Greedy Japanese Buddhist Monks

In many ways, Japanese monks have transformed Buddhism into a business. Monks are organized like corporate staff and some seem to know more about accounting and making home pages than mediation and nirvana. Temples have been charged with tax fraud, and head monks have made fortunes by franchising the name of their temples to new temples and developing money-making schemes such as selling $10,000 tombs that register the names of the dead in perpetuity.

Some monks have been accused of greed and taking advantage of vulnerable relatives by charging exorbitant fees for afterlife names, written on plates and hung at Buddhist temples. The highest rank, called ingo, often sell for $10,000 or more . Skimping on costs on a name is regarded as dishonorable and stingy.

One American who studied Buddhism in Japan told the Wall Street Journal that the chief monk at the temple where he studied told him that "people don't respect you unless you are successful. You've got to have a good car to show you've reached a state of holiness."

Troublesome Monks and Famous Nuns in Japan

In 1995, a 43-year-old monk named Wakyo Godo was fired from Kita-ku Kokubunji temple in Osaka and was punched in the head by the temple's chief monk after Goda complained about doing janitorial work in the temple. To get even with the priest and the temple, Goda organized a Buddhist labor union, the Kokubunji Seven, the world's first religious trade union, and staged several strikes and sick outs.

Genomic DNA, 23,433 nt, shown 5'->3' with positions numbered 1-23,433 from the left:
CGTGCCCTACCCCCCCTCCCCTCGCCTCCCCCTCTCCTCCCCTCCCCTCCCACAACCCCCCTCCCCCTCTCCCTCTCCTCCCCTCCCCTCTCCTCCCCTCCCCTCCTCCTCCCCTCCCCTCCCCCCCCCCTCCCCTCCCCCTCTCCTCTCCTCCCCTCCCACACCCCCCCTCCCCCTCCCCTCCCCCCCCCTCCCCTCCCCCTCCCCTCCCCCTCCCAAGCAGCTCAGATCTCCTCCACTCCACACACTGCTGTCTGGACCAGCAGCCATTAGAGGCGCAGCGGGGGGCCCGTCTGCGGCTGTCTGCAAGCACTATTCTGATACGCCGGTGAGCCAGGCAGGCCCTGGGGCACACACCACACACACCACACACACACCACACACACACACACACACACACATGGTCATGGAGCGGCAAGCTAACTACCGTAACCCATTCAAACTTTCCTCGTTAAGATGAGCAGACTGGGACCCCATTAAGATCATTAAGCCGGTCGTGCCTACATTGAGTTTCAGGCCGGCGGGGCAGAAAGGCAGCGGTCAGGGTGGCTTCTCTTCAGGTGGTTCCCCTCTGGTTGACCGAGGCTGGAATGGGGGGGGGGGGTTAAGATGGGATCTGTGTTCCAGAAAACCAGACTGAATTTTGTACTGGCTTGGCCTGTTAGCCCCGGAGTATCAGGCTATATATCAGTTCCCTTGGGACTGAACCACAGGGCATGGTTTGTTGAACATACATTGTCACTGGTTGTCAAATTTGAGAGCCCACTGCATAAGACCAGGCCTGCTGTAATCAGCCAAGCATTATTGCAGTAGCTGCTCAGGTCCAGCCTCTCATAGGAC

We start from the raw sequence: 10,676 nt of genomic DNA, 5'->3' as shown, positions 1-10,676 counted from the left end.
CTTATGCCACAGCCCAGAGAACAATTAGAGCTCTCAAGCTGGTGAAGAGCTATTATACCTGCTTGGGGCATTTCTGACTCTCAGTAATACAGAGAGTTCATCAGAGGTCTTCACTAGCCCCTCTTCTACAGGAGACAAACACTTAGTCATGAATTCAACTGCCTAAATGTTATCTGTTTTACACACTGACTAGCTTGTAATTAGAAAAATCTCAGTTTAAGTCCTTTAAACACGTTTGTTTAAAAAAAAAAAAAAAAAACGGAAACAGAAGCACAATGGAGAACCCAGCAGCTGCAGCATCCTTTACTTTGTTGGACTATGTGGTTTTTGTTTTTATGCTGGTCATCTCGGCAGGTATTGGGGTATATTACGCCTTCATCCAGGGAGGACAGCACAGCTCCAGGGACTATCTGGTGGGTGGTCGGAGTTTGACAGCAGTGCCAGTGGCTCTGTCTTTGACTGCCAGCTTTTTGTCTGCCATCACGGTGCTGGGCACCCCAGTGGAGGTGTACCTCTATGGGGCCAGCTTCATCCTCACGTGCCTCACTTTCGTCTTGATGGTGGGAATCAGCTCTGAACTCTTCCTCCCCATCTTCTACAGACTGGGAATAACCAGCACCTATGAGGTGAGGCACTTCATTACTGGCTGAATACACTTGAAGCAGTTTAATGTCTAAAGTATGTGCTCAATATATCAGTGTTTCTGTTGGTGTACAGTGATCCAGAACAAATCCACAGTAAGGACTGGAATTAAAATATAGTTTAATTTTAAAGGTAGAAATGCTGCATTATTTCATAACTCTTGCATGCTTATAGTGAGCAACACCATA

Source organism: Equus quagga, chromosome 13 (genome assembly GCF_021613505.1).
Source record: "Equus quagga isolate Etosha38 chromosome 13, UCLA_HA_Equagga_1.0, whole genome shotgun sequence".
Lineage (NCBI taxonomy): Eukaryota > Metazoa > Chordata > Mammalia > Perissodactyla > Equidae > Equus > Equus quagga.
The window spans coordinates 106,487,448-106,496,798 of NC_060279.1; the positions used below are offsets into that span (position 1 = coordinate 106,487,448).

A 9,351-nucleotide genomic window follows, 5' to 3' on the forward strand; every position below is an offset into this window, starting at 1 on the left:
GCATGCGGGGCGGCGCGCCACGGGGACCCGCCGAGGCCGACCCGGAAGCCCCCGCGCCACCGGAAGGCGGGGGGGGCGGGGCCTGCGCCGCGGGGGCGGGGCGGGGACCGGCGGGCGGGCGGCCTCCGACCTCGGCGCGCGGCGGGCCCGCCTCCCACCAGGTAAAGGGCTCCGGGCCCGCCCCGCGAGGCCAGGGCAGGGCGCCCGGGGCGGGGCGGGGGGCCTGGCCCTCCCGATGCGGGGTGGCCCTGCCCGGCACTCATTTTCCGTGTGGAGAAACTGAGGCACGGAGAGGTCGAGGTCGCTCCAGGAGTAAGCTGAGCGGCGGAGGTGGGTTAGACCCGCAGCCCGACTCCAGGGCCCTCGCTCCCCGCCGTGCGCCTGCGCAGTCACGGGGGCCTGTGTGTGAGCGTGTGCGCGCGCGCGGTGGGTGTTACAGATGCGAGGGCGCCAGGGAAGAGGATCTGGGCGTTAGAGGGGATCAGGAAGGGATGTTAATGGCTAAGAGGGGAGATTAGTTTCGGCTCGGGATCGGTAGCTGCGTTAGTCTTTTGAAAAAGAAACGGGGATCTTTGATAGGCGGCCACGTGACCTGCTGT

In April 2010, a 31-year-old monk at Chusonji, a renowned Buddhist Temple in Iwate Prefecture on suspicion of engaging in lewd acts with a 16-year-old girl.

Arguably the best-known Buddhist in Japan is Jakucho Setouchi, an 80-something nun with a shaveD head who is known for her novels and frequently appears on televison. She became a nun in 1973 and founded her own temple in 1979. Before that she was known for frank — in the view of some — pornographic novels such “Joshidaise Qu Aling” (“University Student Qu Ailing,”1956) and “Natsu no Owari” (“End of Summer,” 1963) and won a major literary awards. She married when she in university and then fell in love with one of her husband’s students. Setouchi has been suggested as board member for the troubled Japan Sumo Association.

A Buddhist monk, with a long career as a prison chaplain, who spoke with death row inmates before their execution, told the Yomiuri Shimbun, “Our job is to face people who will be executed under law and make them aware of their own sins. So we must not voice doubt about capital punishment.”